(v)            Similar metabolic pathways: absorption in the intestine, hydrolysis of the α- and β-glycosidic bond in intestine and further metabolism of the breakdown products sugar and alcohol. Alkyl polyglycosides with α-glycosidic bond may already be hydrolysed in the saliva by enzymatic activity of α-amylases.

(vi)           Common levels and mode of human health related effects: The skin and eye irritating properties of the alkyl polyglycosides represent the main factor for effects on human health. The similar toxicokinetic behaviour (hydrolysis of the α- and β-glycosidic bonds) results in similar cleavage products, which show a low toxicity after acute and repeated oral exposure. Furthermore, all category members are not sensitising, not mutagenic or clastogenic, and have shown no reproduction and developmental toxicity.

Common origin

The synthesis of alkyl polyglycosides was discovered by the reaction of glucose and fatty alcohol in the presence of an acid catalyst. Two methods can be applied: direct synthesis and the alternative transacetalization process (Geetha and Tyagi, 2012).

Direct synthesis: it is a synthesis of fatty alcohols of varying alkyl chain length and purities of either technical or natural origin with D-Glucose; the end product is obtained using the alcohol in excess with respect to the stoichiometric value (ibid).

Alternative synthesis: a transacetalization process is applied when oligo- and polyglycoses (starch or syrups) are used. Polysaccharide is depolymerised with lower alcohols (butanol or propylene glycol) in the presence of an acid catalyst. APGs are formed when the oligoglucoside intermediate is treated with long chain alcohol in the presence of an acid catalyst (ibid).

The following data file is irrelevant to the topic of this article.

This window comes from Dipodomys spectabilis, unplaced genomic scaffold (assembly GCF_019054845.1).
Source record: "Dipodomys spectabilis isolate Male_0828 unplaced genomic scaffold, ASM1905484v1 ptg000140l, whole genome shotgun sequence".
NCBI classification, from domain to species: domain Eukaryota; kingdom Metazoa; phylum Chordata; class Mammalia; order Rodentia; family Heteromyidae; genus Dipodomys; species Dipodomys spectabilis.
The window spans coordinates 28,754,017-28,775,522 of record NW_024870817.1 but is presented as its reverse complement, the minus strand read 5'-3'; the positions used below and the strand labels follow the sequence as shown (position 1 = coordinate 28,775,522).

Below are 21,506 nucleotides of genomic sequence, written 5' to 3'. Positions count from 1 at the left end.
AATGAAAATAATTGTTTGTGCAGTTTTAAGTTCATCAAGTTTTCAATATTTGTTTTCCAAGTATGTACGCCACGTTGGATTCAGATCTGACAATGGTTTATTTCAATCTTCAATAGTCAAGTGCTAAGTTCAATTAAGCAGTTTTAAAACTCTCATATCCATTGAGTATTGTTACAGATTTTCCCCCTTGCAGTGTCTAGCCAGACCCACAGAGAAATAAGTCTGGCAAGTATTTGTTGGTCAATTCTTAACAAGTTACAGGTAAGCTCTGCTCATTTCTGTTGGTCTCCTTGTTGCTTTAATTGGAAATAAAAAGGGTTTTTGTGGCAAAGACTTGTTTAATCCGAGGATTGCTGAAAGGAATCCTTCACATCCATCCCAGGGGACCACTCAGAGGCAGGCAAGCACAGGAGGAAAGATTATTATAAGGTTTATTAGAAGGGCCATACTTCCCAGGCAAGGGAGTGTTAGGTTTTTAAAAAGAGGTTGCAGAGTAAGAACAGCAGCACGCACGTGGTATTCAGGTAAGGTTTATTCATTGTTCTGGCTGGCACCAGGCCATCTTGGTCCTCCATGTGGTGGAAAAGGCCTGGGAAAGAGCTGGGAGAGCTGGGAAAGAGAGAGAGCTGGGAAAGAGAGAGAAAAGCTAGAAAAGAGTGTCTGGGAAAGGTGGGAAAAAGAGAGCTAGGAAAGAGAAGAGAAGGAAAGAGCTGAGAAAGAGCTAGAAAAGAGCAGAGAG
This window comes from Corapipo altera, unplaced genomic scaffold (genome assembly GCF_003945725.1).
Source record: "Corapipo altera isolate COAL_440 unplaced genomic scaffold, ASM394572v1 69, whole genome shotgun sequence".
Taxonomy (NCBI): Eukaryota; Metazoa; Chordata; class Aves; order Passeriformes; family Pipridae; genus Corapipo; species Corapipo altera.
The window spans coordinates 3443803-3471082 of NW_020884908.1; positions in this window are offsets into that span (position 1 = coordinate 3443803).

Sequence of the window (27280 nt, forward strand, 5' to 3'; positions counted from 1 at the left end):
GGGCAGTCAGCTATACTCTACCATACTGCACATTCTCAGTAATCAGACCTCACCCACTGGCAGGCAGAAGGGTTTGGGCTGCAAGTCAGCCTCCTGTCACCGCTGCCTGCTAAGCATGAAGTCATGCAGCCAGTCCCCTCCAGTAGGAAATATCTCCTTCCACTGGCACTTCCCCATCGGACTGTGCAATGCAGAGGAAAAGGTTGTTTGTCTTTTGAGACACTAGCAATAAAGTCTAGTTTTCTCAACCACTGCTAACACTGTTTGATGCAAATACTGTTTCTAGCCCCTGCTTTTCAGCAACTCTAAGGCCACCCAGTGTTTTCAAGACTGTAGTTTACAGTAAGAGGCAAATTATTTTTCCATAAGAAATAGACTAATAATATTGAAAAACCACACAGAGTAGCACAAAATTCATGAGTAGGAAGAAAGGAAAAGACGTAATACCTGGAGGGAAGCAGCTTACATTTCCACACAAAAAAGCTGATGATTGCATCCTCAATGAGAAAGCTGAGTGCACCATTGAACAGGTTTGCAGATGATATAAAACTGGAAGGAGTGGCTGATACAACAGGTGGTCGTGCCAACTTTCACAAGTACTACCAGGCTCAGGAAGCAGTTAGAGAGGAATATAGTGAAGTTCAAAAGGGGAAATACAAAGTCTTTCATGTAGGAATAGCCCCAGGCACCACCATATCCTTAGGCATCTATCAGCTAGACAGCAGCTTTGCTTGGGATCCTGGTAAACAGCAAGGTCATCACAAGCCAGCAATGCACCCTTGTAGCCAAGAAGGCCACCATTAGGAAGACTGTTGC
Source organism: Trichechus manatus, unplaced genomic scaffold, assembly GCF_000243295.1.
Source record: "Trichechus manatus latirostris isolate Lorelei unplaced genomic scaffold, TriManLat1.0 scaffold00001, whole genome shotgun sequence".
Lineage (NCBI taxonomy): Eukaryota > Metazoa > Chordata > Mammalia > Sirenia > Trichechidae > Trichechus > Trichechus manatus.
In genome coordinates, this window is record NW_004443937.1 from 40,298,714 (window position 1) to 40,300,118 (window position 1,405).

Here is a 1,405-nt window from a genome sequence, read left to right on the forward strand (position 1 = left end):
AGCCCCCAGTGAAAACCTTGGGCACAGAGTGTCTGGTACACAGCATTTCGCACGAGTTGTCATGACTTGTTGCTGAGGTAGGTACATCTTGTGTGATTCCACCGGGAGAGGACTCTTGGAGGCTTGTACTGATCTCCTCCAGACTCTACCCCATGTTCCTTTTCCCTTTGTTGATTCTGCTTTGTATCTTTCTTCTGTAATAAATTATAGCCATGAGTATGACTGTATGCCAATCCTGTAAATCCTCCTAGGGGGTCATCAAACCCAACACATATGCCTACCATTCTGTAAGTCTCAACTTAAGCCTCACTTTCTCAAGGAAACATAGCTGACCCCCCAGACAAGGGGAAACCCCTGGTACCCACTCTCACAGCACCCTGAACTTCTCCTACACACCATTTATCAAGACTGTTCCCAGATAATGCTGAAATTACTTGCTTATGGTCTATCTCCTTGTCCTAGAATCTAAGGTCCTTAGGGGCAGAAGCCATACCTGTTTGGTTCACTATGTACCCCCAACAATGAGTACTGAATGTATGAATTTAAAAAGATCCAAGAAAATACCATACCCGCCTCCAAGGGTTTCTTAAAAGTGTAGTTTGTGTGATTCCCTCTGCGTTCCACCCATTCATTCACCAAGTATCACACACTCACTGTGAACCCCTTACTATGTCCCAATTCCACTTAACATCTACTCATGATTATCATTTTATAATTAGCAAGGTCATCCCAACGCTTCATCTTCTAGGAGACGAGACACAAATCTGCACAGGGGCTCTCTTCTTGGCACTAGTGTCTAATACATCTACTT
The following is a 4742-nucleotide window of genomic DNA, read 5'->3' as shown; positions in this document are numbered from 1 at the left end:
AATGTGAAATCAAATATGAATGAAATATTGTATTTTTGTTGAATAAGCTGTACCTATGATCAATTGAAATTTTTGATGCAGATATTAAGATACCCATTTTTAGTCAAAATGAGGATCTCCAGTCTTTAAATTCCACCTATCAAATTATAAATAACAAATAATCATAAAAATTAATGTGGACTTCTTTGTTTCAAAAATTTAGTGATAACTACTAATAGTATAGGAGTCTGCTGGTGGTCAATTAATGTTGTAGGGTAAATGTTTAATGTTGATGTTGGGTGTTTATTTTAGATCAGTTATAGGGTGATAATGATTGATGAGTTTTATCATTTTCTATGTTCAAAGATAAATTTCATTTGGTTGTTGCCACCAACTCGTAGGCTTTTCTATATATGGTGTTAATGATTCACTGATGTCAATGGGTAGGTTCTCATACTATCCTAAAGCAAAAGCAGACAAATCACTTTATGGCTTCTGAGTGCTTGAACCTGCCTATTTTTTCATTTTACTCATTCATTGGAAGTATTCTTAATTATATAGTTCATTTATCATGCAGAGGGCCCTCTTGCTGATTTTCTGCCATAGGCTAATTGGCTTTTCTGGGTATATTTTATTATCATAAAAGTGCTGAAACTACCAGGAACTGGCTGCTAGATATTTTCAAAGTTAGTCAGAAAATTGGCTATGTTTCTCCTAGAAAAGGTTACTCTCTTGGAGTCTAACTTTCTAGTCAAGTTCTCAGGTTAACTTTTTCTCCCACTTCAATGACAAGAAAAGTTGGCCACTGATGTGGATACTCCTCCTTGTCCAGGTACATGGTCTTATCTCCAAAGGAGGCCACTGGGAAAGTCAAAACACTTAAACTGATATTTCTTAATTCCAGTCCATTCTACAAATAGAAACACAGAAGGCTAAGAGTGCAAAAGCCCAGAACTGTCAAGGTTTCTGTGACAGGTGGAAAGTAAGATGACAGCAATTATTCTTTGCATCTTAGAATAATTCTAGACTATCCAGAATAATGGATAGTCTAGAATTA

Structural similarity

Alkyl polyglycosides are monomers or oligomers containing D-Glucopyranose rings (basically up to m = 2, minor contributions of oligomers up to 5 rings are acceptable) and fatty alkyl chains, in the Cn range from n = 4 to 18. The structural similarity is straightforward and the properties depend on the number of ringsmand the alkyl chain lengthn. The alkyl chains are linear; up to 10% mono-methyl branched (predominantly linear) species contribute to D-Glucopyranose, oligomers, branched and linear C9-11-alkyl glycosides. Another feature of this particular substance, and D-Glucopyranose, oligomeric, heptyl glycosides (C7), is that they contain odd-numbered chains, while the other chains represented in the category are even-numbered. These features are not supposed to cause exceptions from the overall assumption that the differences in properties of category members are related to the number of glucopyranose rings m and the alkyl chain lengthn.

The substance D-Glucose, reaction products with alcohols C16-18 (even numbered) (excess) is characterised by the longest alkyl chains over the category. The exceptional character of this category member is additionally revealed in the fact that this UVCB substance contains C16 and C18 alcohol homologues. They can be described as 0-mers (m= 0). Their presence is not related to any additional chemical functionality: the influence is manifested in variability in physico-chemical parameters. In particular, the octanol-water partition coefficient is considerably higher than those observed for the rest of category members, and correspondingly, the water solubility is lower. The details are outlined in the next section and the related differences with respect to eco- and toxicological properties are discussed throughout the document.

Similar physico-chemical properties

The physico-chemical properties of alkyl polyglycosides are described below. The data are presented in Table 1.

Physical state and melting point